Monday, February 10, 2014

Dr. John P. Gearhart closes 100th Cloacal Exstrophy at Johns Hopkins

Cloacal exstrophy is one of the most severe congenital anomalies compatible with life. Fortunately, cloacal exstrophy is rare, occurring in 1 of 200,000 to 400,000 live births and can be diagnosed reliably prenatally.[1]   Historically, surgical reconstruction of cloacal exstrophy was considered futile and untreated neonates died from prematurity, short bowel syndrome, sepsis or renal and central nervous system abnormalities.  Over the past few decades, improvements in surgical technique and anesthesia have improved the outcomes of children born with cloacal exstrophy so that nearly 100% of children survive into adulthood.  Modem treatment of cloacal exstrophy includes a number of goals that were previously unobtainable, namely obtaining secure abdominal and bladder closure; preserving renal function; achieving satisfactory continence; obtaining functional, cosmetically pleasing genitalia, and preventing the short bowel syndrome.[2-5]

John P. Gearhart, MD
The Brady Urological Institute and Department of Urology at Johns Hopkins Hospital has a long history of treating children with bladder- and cloacal-exstrophy.  In 1975, Robert Douglas Jeffs, FRCS, Chief of Pediatric Urology at the University of Toronto Sick Children's Hospital, came to the Johns Hopkins Children's Center as the first Professor of Pediatric Urology.  He pioneered the modern techniques of exstrophy closure with osteotomies and improved long-term renal function.  John P. Gearhart, MD, Professor and Director of Pediatric Urology trained under and succeeded Dr. Jeffs in 1996. Tremendous improvements have been made in the treatment of children with the exstrophy spectrum during the last 10 years.  These include improvements in the understanding of differences in collagen, smooth muscle, neural innervation and bony anatomy at the cellular level in children with exstrophy as well as clinical improvements involving osteotomies, pain control and immobilization and continence surgeries have increased success rates and outcomes. [6]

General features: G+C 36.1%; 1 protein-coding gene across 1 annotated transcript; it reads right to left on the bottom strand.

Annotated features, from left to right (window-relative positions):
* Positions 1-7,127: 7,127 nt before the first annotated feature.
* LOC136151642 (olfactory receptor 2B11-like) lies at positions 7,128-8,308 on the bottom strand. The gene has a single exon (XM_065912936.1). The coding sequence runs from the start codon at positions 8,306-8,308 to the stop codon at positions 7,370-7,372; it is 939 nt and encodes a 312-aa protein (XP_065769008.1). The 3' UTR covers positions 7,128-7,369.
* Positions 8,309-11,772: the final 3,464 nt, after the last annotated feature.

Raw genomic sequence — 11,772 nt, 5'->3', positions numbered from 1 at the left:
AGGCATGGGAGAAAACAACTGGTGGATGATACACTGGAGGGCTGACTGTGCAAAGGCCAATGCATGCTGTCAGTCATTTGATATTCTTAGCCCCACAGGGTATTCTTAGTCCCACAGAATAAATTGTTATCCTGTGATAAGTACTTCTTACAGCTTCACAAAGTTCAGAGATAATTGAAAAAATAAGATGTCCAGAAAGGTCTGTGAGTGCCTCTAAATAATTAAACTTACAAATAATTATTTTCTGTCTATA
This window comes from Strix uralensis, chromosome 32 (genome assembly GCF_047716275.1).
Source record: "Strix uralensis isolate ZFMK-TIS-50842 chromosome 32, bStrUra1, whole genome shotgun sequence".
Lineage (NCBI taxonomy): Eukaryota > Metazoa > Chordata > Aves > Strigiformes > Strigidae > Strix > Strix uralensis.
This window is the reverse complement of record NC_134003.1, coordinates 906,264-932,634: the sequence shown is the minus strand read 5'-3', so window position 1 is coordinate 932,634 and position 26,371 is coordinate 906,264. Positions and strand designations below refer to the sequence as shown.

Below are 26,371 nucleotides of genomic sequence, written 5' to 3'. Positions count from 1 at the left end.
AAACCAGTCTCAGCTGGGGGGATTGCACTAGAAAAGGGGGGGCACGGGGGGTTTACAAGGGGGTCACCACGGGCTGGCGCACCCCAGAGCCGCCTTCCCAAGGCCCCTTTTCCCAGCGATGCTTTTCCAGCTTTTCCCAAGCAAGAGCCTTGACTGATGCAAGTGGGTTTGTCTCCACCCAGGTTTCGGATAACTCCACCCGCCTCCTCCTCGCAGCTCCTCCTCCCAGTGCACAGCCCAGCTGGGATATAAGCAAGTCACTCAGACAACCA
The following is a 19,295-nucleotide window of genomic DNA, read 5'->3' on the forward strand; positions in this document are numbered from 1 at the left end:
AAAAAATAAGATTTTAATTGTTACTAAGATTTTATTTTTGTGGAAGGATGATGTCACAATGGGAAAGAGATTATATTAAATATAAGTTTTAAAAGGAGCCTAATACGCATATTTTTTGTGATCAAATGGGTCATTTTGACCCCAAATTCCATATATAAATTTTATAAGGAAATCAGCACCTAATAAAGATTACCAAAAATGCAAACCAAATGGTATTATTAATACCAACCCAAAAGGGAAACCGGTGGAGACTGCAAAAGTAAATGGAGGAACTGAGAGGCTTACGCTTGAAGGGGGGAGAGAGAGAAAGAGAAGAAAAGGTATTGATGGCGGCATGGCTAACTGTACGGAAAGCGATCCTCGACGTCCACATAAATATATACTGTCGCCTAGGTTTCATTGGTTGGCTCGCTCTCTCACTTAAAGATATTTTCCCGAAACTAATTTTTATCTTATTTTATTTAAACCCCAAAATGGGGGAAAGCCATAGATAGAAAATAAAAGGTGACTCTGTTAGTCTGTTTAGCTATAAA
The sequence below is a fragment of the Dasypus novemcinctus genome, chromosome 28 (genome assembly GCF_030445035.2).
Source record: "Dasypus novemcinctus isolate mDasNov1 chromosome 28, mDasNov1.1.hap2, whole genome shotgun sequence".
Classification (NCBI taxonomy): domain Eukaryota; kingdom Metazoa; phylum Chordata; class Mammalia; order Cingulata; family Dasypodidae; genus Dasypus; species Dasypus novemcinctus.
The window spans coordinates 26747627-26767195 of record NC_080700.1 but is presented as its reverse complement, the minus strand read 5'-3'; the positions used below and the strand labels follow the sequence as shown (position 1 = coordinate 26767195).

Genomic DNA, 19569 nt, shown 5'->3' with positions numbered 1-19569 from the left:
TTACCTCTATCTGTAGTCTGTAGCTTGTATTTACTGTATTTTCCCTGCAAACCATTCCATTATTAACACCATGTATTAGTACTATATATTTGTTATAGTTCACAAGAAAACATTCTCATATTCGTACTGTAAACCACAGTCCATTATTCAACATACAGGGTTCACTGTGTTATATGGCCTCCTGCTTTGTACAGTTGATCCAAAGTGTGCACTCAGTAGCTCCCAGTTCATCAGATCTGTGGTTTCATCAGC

In the last year, Dr. Gearhart led the team that closed the 100th child with cloacal exstrophy at the Johns Hopkins Children's Center.  This represents the world's largest experience with cloacal exstrophy and two lifetimes of dedication and work to this disease and the children afflicted by it.  See the video, "A Milestone in Pediatric Urology" below.




The outcomes for these 100 children were recently presented at the American Academy of Pediatrics (AAP) Annual Meeting in Orlando, Florida.  Sixty patients had complete follow-up at a median of 9 years (range 1-19 years); 26 patients failed their initial closure and 34 had a successful primary closure.  Children with the highest likelihood of successful primary closure had smaller diastasis of their pelvis, were closed with both osteotomies and an external fixator; and had a delay between osteotomy and abdominal closure.

For more information, please visit Division of Pediatric Urology at the Johns Hopkins Children's Center.



[1] Meizner, I. and Bar-Ziv, J.: In utero prenatal ultrasonic diagnosis of a rare case of cloacal exstrophy. J. Clin. Ultrasound, 13: 500, 1985. 
[2] Gearhart JP, Mathews R. Exstrophy-epispadias complex. In: Wein AJ, Kavoussi LR, Partin AW, Peters CA, Novick AC, editors. Campbell-Walsh Urology. 10th ed. Philadelphia: Elsevier; 2012. p. 3497-553.
[3] Gearhart, J. P. and Jeffs, R. D.: Techniques to create urinary continence in the cloacal exstrophy patient. J. Urol., part 2, 146: 616,1991. 
[4] Mathews R, Jeffs RD, Reiner WG, Docimo SG, Gearhart JP. Cloacal exstrophy--improving the quality of life: the Johns Hopkins experience. The Journal of urology. 1998 Dec;160(6 Pt 2):2452-6.
[5] Lund DP, Hendren WH. Cloacal exstrophy: a 25-year experience with 50 cases. Journal of pediatric surgery. 2001 Jan;36(1):68-75.
[6] The Exstrophy-Epispadias-Cloacal Exstrophy Spectrum: A New Appraisal. John P. Gearhart, MD (Guest Editor), Cenk S.N. Buyukunal, MD (Guest Editor).  Seminars in Pediatric Surgery, Volume 20, Issue 2, May 2011, Pages 61.

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  2. I love dr Heather my son James neal was born with this my son will be 9 on Halloween I'm so thankful and bless...I just couldn't believe it...still more surgery to go but I leave it in their hands...thanks so much stronger gear Hart and your team...see y'all soon...riva.

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